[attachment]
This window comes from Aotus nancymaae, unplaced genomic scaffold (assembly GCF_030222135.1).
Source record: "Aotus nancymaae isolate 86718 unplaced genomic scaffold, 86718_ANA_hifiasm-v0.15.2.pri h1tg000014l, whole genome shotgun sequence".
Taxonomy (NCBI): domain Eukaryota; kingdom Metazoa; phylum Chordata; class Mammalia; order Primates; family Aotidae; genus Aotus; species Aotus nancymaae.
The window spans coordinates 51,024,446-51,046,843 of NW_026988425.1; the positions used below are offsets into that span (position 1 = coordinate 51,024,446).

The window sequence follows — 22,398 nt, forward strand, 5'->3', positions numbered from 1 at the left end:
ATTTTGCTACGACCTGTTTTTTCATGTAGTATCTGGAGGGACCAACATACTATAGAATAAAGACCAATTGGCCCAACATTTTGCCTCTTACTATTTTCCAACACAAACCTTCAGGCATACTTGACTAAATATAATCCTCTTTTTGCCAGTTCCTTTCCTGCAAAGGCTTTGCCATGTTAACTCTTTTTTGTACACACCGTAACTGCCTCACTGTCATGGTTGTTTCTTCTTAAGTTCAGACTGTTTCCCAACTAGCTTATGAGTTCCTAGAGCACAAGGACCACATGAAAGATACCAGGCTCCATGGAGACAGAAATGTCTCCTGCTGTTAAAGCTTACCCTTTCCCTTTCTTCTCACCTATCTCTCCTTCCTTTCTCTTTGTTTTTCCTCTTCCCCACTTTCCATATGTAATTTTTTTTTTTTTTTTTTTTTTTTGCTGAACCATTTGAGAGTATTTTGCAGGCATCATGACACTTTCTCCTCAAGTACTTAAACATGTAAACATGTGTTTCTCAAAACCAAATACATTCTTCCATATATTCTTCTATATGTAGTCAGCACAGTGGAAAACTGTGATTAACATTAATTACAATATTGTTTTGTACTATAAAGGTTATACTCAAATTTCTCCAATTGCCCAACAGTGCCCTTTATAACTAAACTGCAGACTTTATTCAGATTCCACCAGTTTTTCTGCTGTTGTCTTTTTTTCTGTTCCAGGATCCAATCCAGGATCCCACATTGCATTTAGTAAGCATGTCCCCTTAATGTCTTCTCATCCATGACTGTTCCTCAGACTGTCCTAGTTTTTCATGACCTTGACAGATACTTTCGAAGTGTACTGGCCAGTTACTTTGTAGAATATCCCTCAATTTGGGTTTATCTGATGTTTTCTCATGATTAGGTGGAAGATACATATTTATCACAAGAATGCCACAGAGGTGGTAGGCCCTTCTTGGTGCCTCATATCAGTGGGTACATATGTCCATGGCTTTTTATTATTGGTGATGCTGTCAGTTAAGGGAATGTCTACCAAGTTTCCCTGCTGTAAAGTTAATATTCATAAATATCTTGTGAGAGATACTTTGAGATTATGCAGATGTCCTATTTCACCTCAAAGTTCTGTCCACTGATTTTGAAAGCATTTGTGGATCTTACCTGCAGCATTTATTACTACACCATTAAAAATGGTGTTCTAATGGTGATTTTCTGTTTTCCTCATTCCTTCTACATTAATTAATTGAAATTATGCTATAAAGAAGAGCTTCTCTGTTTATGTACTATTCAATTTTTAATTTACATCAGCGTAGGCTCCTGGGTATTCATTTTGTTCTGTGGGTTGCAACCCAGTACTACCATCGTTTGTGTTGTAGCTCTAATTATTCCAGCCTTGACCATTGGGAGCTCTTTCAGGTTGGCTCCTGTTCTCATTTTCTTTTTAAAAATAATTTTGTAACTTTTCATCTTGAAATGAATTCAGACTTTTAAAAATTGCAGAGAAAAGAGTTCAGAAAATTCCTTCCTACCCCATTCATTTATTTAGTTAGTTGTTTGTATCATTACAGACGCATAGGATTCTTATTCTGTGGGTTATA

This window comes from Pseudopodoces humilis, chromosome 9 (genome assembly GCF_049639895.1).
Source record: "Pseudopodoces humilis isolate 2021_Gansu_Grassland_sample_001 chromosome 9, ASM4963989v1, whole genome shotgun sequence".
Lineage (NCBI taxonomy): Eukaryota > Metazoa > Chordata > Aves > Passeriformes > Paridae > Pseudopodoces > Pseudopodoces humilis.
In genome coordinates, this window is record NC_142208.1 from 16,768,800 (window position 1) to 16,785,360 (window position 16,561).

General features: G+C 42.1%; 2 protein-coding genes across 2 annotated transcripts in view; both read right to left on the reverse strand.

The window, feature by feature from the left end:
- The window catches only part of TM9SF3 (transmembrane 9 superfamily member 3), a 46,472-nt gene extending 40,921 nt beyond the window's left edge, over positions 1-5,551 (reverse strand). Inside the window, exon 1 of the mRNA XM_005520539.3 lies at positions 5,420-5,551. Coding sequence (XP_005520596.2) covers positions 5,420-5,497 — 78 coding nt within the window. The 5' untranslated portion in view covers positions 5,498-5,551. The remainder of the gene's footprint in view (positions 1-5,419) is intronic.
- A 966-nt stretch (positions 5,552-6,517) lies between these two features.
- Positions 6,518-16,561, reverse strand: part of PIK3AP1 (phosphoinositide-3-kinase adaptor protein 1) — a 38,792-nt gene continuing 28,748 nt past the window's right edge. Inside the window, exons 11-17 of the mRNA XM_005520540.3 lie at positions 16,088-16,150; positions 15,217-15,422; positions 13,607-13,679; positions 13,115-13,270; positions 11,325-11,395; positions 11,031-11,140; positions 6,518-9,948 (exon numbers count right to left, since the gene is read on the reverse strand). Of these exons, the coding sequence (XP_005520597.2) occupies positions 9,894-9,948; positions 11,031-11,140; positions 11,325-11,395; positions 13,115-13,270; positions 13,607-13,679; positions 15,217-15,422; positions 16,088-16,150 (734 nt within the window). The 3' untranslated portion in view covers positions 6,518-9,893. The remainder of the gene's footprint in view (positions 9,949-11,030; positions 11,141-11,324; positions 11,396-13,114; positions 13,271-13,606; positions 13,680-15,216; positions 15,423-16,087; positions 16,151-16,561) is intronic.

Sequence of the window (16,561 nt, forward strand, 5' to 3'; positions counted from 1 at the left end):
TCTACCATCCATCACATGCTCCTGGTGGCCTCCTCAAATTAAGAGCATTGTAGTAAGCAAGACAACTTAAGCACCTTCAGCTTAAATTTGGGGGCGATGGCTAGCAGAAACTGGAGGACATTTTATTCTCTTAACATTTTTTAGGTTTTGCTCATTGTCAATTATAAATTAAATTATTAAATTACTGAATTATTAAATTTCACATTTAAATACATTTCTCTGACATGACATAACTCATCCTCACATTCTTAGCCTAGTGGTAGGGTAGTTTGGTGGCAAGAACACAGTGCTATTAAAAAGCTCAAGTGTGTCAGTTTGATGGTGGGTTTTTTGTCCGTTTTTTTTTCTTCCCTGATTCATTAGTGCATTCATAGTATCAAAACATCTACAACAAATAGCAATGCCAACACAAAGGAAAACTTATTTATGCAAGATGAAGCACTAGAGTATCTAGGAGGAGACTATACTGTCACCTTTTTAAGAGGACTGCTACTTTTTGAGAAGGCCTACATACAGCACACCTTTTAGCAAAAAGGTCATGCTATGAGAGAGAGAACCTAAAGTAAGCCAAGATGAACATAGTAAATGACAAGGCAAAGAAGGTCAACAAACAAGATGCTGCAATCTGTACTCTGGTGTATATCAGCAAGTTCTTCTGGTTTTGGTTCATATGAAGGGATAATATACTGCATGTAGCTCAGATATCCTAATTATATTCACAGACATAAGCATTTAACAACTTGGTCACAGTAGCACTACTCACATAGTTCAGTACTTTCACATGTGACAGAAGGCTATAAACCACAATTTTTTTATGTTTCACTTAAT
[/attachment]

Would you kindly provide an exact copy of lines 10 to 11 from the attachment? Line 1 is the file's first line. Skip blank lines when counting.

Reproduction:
In genome coordinates, this window is record NC_142208.1 from 16,768,800 (window position 1) to 16,785,360 (window position 16,561).

General features: G+C 42.1%; 2 protein-coding genes across 2 annotated transcripts in view; both read right to left on the reverse strand.